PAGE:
Ivy Slater:            It's the short and the long range. Honestly, the podcast has been in the marketing idea for a couple of years. It kept getting pushed to the side and pushed to the side and then last fall we have a team retreat twice a year. One of the team members said, “Ivy, what about that podcast?” I said, “Okay, let's play it through.” We looked at all the steps and we listed what it would take and who is going to do what. We're like, “Yeah ready to get started.” We put it into the marketing plan. We launched it in a matter of about 12 weeks.

Doug:                    That's amazing. Well, welcome to the space. When you're at the new media summit, somebody asked, I can't remember who it was so I can't give them credit was, what are some of the things that you can do even when you're tired and you feel more energy when you're done? The two things that came to my mind were speaking and teaching and podcasting. I just love to have this conversation that we're having, is much more meaningful from a relationship building than it is than sending emails or being on a newsletter or … because you get to talk to people and hear what they're about and what they're excited about and have the online conversation and have the behind the scenes conversation. So, good for you. Welcome to podcasting.

Ivy Slater:            Thanks. I'm really loving it. You're right. It really does energize me.

Doug:                    So, who is one guest that you think I absolutely have to have on my podcast?

Ivy Slater:            Okay, I'm going to say a friend of mine. She has a company. Her name is Gregory Anne Cox. She has a company that's called Be More Marketable. A, number one, she's a great speaker. She's entertaining and she's traveled this journey through a variety of businesses and successes and the ups and downs of it. I think she's great.

Doug:                    Okay. Well, excellent. You're probably the first guest that I had in my podcast that could answer without going, “Oh man, that's a tough question.” So, congrats to you.

Ivy Slater:            Don’t they read the prep?

Doug:                    No. I don’t know why it stumps people. It's like, “Well, I don’t know.” It's like, “It's okay. You're not going to offend anyone. Just pick one. If you can't pick one, pick two. Just pick somebody.” So, I appreciate the recommendation and I promise … No, I don't think everybody reads the prep. So, looking at where you are online and the fact that you are in the social media space, what is the best way for people to find you and to connect with you?

Ivy Slater:            So, it's not that hard. There's slatersuccesscoaching.com. Hopefully, by the time you go on, there'll be a new site. If not, there'll be one up soon. Ivy Slater on LinkedIn. I'm active there. I'm active Ivy Slater as well as Slater Success on Facebook. I engage on both areas. If you check me out on Instagram, you'll see that I was at the Bon Jovi concert and posting from there and having a blast with my daughter who looked over and she goes, “You're putting that on Instagram now?” I'm like, “Yeah, I'm here.”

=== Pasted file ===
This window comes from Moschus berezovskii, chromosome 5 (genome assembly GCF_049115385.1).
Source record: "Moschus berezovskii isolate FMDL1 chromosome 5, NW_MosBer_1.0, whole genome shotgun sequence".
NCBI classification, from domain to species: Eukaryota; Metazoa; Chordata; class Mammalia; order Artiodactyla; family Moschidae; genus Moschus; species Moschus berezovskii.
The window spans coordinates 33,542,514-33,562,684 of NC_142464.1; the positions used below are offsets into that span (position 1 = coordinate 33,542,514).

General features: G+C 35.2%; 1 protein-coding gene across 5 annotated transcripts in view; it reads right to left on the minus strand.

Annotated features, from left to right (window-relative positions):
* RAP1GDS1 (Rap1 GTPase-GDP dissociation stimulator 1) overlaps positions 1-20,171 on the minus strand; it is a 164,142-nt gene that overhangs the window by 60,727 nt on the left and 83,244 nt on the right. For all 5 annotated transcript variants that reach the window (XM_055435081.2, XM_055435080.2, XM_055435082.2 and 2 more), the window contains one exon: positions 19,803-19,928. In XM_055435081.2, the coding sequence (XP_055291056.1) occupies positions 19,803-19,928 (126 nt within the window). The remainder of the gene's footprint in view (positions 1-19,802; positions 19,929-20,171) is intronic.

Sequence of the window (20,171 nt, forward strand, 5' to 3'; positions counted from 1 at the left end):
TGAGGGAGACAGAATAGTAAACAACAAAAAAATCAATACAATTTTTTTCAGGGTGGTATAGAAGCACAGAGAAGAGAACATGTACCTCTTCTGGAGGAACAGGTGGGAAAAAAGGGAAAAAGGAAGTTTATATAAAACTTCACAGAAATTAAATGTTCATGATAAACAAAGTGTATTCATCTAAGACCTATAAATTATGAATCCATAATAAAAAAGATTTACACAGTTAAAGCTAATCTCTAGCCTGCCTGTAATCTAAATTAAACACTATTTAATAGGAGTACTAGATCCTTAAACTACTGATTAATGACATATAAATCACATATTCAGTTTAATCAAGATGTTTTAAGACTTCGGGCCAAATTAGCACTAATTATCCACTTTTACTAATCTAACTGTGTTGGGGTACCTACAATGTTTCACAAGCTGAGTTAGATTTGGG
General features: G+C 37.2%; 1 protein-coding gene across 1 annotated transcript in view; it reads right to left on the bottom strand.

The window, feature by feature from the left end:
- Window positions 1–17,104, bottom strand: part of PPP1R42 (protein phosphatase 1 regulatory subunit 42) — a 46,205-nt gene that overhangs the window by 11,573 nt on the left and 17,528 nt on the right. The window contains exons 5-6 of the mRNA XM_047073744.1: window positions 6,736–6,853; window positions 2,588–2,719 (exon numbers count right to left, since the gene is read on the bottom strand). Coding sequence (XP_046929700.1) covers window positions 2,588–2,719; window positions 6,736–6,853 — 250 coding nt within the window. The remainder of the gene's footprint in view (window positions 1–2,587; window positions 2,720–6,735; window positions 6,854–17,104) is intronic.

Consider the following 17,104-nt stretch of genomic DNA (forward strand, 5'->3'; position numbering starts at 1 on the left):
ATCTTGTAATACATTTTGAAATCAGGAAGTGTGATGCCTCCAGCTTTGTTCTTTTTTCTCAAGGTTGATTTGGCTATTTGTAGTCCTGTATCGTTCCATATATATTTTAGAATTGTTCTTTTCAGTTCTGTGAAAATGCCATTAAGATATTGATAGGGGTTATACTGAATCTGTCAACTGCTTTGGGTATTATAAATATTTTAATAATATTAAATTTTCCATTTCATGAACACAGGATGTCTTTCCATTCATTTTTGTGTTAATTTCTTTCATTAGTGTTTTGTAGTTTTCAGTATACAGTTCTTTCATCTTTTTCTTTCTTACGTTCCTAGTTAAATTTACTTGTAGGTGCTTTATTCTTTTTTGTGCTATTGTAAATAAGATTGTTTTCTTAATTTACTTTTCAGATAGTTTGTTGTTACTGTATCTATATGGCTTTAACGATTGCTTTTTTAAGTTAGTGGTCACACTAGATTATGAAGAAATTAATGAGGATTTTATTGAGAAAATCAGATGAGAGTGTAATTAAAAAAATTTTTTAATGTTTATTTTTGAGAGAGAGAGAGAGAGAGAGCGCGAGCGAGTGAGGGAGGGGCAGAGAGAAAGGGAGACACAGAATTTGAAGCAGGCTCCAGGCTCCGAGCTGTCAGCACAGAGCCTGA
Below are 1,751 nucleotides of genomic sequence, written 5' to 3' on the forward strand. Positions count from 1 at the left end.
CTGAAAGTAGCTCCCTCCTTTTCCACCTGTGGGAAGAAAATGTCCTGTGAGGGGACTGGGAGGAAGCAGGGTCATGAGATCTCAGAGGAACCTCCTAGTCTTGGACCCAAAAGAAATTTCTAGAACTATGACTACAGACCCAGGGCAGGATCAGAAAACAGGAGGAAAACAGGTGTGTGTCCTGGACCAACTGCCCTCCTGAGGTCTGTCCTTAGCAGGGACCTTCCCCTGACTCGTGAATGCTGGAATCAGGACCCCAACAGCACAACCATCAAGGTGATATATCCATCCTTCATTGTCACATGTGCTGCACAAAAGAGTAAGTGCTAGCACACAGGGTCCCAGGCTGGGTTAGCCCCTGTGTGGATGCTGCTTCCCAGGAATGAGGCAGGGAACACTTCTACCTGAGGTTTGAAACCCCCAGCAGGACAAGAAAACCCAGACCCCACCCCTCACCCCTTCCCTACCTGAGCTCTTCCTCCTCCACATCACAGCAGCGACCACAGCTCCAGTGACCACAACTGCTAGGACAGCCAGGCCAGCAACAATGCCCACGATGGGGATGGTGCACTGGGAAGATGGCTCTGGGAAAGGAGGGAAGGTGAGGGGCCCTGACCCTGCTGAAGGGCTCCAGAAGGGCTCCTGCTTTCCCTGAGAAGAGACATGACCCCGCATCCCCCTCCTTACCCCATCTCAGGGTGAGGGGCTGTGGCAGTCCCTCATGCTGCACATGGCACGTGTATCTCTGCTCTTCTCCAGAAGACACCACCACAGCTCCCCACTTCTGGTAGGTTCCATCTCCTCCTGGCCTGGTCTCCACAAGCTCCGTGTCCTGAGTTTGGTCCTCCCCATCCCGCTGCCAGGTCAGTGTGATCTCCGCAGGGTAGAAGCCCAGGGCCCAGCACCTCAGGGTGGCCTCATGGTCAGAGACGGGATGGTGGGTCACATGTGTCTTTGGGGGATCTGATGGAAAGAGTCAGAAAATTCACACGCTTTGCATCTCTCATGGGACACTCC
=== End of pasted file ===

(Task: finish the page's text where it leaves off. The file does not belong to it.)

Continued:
Doug:                    That's funny.

Ivy Slater:            She goes, “I thought you were texting it to Dad.”

Doug:                    Mom, you're doing an Instagram story. What are you doing?

Ivy Slater:            We're on Twitter. We're out there. I believe in social media. I believe it as a great let's start the relationships and let's begin to build them online and then really enforce them and then develop them offline.

Doug:                    So, what's your favorite social media platform? If I was to connect with you and engage where do you like to connect?

Ivy Slater:            LinkedIn.

Doug:                    LinkedIn, yeah. I like LinkedIn and Twitter. Instagram is great but I like LinkedIn and Twitter. So, it works for my business as well.

Ivy Slater:            Yeah.

Doug:                    Any parting thoughts you want to share before we wrap up for this interview?

Ivy Slater:            Open the book. Look at your number story.

Doug:                    There you go.

Ivy Slater:            There's great information there. Read your own book.

Doug:                    And/or hire someone to help you read your book if you don't want to be honest with the numbers and get some good feedback.

Ivy Slater:            Yes. If it's ah, if it's that oh thing for you, there's support out there. Reach out. There's great information in that story and information that will have you flourishing so embrace it.

Doug:                    Great advice. So, thanks so much Ivy for joining us and thanks for sharing your wisdom, your knowledge and your experience over the many years and what you've done to be successful in your business.

Ivy Slater:            Thank you, Doug, for having me. It was a joy chatting, being able to catch up since the New Media Summit.

Doug:                    So, there we go listeners, this is evidence that networking actually does work. As I mentioned at the beginning, I met Ivy of the New Media Summit in San Diego just a little over probably about a month ago. Here we are connecting online and I'm sure that this relationship will continue past the podcast. So, thanks for listening. Make sure you subscribe to us on iTunes. Feel free to leave us a review and make sure you check out Ivy's information. I will have all of these notes transcribed for you. I'll make sure that the links to all of her social media sites and her new podcast are there. So, if you're listening to this podcast, obviously you like the podcast I would recommend that you go over and download and listen to a couple of her episodes and consider subscribing. So, thanks again and have a great week until we talk to you next time.

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HOW TO IMPROVE ONLINE SALES WITH BRIAN GREENBURG

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HOW RELATIONSHIP BUILDING IMPROVES SALES